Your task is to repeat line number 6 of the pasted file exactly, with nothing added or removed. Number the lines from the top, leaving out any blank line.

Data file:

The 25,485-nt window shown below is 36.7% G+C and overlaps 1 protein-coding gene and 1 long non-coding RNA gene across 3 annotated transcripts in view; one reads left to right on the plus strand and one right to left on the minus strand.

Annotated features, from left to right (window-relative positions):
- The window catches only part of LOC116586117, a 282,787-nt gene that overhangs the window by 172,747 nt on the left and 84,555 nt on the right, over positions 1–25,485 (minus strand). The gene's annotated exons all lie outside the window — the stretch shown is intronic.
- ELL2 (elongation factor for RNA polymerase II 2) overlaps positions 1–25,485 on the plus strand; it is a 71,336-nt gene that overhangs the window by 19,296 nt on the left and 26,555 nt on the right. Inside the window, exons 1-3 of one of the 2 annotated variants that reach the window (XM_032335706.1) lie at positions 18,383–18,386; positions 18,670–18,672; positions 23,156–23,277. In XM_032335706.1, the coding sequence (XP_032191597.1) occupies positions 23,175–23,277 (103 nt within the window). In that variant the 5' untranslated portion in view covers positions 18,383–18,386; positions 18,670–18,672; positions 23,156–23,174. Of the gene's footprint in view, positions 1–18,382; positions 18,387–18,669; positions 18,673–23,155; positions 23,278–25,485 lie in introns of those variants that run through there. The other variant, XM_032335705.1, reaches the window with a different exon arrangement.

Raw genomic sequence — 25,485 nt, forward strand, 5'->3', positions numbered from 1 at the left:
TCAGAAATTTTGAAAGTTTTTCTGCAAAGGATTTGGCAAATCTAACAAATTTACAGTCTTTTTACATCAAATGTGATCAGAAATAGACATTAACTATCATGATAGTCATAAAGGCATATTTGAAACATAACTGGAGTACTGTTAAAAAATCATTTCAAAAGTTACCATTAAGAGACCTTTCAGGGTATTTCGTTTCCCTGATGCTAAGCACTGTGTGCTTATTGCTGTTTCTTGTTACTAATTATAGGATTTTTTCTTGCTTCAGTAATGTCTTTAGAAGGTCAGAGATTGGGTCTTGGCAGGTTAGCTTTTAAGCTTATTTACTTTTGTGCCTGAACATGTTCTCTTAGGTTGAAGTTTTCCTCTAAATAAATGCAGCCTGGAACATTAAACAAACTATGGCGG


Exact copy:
TCAGAAATTTTGAAAGTTTTTCTGCAAAGGATTTGGCAAATCTAACAAATTTACAGTCTTTTTACATCAAATGTGATCAGAAATAGACATTAACTATCATGATAGTCATAAAGGCATATTTGAAACATAACTGGAGTACTGTTAAAAAATCATTTCAAAAGTTACCATTAAGAGACCTTTCAGGGTATTTCGTTTCCCTGATGCTAAGCACTGTGTGCTTATTGCTGTTTCTTGTTACTAATTATAGGATTTTTTCTTGCTTCAGTAATGTCTTTAGAAGGTCAGAGATTGGGTCTTGGCAGGTTAGCTTTTAAGCTTATTTACTTTTGTGCCTGAACATGTTCTCTTAGGTTGAAGTTTTCCTCTAAATAAATGCAGCCTGGAACATTAAACAAACTATGGCGG